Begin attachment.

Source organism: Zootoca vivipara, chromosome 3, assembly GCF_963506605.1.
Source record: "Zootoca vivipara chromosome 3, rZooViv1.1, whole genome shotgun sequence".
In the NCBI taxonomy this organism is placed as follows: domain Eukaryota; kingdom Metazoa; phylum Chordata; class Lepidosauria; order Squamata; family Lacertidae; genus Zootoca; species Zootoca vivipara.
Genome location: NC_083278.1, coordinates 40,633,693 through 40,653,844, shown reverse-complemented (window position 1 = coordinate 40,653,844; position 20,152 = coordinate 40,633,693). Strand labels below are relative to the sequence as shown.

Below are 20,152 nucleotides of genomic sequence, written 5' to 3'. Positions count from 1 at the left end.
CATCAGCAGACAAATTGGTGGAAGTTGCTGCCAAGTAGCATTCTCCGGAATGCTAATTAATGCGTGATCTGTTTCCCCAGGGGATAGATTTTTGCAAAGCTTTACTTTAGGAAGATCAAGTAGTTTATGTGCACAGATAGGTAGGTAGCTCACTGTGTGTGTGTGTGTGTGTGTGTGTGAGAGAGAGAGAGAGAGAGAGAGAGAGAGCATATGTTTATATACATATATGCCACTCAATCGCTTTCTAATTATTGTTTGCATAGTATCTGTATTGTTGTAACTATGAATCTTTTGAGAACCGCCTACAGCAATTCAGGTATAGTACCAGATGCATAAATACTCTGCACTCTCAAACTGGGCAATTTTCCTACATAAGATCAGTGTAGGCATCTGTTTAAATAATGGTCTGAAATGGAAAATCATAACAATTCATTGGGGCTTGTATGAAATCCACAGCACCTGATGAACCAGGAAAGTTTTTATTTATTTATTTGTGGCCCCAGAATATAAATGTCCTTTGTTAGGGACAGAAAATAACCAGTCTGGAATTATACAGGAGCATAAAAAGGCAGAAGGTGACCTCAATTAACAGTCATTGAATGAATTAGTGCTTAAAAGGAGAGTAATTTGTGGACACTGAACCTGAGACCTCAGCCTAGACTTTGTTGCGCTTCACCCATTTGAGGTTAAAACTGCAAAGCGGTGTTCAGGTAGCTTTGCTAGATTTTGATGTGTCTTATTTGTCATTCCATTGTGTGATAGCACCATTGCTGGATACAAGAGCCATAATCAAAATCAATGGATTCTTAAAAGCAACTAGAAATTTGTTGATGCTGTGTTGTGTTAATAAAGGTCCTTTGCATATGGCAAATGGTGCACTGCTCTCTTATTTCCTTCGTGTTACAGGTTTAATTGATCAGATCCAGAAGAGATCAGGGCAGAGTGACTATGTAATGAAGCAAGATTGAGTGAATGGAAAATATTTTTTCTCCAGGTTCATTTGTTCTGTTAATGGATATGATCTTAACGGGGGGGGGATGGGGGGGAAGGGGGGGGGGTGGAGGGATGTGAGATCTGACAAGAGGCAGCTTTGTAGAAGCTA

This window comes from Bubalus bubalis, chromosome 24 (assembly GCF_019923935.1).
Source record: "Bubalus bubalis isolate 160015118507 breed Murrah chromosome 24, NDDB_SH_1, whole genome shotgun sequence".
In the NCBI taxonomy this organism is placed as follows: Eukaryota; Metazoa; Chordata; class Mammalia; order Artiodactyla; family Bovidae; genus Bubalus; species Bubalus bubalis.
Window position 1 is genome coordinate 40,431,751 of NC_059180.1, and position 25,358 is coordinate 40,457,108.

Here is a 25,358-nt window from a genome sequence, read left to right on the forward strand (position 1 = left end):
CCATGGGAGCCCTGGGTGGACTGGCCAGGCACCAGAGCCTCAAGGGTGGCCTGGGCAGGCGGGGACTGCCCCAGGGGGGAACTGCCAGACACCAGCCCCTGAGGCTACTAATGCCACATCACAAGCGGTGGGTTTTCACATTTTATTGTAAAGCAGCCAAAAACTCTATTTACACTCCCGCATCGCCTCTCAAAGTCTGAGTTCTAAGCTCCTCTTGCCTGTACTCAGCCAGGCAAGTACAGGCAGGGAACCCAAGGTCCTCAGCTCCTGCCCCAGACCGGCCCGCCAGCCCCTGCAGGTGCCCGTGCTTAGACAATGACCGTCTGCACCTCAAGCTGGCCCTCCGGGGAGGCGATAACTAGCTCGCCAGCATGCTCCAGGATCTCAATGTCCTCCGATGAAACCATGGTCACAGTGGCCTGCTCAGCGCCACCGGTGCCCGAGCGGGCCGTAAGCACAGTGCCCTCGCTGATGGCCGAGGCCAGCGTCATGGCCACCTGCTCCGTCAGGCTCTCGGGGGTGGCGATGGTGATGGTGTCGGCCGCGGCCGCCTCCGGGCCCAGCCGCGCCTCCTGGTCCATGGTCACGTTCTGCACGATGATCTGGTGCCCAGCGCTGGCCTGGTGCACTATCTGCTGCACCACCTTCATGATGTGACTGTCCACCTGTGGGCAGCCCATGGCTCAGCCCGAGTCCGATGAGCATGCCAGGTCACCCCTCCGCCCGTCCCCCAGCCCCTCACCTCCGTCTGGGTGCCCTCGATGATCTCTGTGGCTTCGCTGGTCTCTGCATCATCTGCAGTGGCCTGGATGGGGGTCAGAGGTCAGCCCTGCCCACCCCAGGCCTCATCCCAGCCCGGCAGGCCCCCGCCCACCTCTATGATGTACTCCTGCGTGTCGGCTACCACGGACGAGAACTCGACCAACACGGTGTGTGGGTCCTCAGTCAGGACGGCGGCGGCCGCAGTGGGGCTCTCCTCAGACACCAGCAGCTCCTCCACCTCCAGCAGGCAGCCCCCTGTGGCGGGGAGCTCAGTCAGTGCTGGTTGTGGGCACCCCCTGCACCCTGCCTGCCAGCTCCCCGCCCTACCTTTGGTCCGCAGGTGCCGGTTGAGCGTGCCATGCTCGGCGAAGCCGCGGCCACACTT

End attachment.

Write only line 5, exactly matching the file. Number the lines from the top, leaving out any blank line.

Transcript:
Below are 20,152 nucleotides of genomic sequence, written 5' to 3'. Positions count from 1 at the left end.